For Patrick Whalen, co-owner of the 5th Street Group, comprising five restaurants in Charleston and Charlotte, the breaking point came in late March. The restaurants were getting busier as more people started venturing out to eat. But applicants for the dozens of positions the company was trying to hire for were scarce. Understaffed and busy, the company was starting to get shredded with negative reviews online.
After one of his managers told him that a line cook needed to borrow money to get groceries, Whalen was moved to reconsider wages at the company.
“It was just one of those moments where you just kind of stop and you say, ‘Is there a real problem in our industry?’” he said. “We always kind of knew it was there, but we didn’t really know what to do with it.”
The company raised the starting wage for all of its staff to $15 an hour, up from $12 to $13. And it created a “tip the kitchen” program, adding a second line to table checks for gratuity for the back-of-the-house staff, which the restaurant matches up to $500 per night. That move has increased wages for non-tipped employees such as line cooks and dishwashers to an average of $23.80 an hour, Whalen said.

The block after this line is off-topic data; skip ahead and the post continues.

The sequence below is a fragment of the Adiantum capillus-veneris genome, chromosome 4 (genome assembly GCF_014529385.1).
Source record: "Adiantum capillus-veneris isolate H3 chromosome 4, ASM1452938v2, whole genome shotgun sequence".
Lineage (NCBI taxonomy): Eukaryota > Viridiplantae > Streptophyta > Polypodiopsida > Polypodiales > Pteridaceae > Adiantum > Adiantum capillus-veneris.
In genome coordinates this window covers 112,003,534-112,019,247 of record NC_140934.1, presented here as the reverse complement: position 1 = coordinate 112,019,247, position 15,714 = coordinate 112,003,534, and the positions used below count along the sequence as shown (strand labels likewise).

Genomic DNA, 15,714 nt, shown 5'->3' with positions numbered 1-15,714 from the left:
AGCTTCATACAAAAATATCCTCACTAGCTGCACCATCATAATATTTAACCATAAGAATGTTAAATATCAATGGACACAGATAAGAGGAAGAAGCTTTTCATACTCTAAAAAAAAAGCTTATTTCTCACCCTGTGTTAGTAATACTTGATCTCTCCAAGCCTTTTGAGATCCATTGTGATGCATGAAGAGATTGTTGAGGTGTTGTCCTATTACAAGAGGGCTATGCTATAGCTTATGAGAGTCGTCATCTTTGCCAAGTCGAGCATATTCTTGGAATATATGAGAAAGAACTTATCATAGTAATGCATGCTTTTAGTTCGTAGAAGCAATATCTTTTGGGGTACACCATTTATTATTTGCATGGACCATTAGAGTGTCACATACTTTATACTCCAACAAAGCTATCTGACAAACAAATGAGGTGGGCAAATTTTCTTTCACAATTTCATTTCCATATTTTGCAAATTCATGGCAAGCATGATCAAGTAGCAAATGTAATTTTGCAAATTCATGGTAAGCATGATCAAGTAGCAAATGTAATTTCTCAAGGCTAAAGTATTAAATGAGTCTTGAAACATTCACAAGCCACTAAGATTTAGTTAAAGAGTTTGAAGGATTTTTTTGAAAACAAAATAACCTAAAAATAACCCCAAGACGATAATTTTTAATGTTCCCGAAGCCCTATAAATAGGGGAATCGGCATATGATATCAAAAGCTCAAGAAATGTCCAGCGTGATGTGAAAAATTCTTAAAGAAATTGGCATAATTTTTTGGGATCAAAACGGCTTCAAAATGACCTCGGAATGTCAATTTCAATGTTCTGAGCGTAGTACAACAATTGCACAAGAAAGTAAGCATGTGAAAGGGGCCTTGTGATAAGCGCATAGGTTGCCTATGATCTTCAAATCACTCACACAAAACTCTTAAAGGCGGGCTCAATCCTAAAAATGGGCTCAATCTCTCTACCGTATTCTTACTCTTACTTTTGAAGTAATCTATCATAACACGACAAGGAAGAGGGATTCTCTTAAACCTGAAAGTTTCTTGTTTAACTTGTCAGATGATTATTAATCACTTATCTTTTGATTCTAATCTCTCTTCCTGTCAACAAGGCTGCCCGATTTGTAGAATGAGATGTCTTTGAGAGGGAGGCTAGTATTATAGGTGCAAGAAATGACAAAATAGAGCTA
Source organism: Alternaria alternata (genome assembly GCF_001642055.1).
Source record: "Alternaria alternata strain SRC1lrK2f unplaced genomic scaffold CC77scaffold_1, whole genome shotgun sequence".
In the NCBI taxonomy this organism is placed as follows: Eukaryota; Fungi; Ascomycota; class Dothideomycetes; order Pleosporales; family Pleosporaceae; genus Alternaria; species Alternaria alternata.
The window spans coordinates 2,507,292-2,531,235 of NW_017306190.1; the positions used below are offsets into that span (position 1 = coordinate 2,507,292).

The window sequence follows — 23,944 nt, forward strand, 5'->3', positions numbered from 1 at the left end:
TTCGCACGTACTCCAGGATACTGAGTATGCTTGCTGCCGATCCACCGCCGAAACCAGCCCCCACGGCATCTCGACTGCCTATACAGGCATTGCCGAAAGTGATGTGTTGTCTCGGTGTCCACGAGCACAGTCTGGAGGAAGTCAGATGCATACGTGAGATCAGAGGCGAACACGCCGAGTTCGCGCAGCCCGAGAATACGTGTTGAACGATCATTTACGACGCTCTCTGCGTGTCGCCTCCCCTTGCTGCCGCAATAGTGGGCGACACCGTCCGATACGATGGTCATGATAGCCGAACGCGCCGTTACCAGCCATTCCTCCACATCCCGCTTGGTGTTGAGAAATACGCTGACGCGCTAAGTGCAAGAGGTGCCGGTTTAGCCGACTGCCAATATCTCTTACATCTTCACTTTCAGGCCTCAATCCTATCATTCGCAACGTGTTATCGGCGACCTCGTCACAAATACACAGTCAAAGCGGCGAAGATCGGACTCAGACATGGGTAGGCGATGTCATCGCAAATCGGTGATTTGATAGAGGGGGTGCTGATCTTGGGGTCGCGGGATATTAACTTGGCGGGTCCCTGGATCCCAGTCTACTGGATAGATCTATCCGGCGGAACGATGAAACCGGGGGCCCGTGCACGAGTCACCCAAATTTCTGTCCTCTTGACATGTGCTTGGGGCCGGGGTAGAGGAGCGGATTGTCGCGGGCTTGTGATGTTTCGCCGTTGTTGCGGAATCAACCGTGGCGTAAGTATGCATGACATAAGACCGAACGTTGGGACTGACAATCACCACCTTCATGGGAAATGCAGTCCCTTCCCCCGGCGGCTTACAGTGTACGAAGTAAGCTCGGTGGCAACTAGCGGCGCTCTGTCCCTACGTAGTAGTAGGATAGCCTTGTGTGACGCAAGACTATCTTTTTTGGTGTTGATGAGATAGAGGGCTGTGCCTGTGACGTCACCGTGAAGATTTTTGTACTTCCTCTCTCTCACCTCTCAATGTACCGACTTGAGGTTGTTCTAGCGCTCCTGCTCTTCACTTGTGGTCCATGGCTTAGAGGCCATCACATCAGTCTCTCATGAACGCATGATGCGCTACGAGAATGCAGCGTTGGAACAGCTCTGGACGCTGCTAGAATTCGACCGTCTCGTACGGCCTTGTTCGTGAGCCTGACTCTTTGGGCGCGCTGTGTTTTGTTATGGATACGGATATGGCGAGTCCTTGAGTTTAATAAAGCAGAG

Applicants began pouring in nearly overnight, Whalen said. A manager at one of his restaurants, Tempest, told him that 10 people walked in to drop off résumés over the course of one week after the policy change, compared with just 15 people over the four previous months.
Within three weeks, the restaurant group went from about 50 to 60 percent staffed to nearly fully staffed.
“There is no one in Charleston or Charlotte that can compete with what my guys are making,” Whalen said.
Aaron Dearing, a sous chef at Whalen’s 5Church Charlotte, said the tipping initiative had raised his pay by about $1,000 a month — the biggest raise he has received in 20 years in the industry.
“It puts everybody in a better position in their home life, so they come to work a lot happier,” he said.
John Puckett, one of the owners of Punch Pizza, a fast-casual restaurant group with about a dozen locations in the Twin Cities area, said the company experienced a similar boom when it made the decision in April to raise the minimum wage to $15 an hour from $11 as the company sought to fill 30 to 40 positions.
“We’ve seen an explosion of interest,” Puckett said. Job applications increased fivefold on its website and were 10 to 15 times higher on the jobs portal Indeed, he said.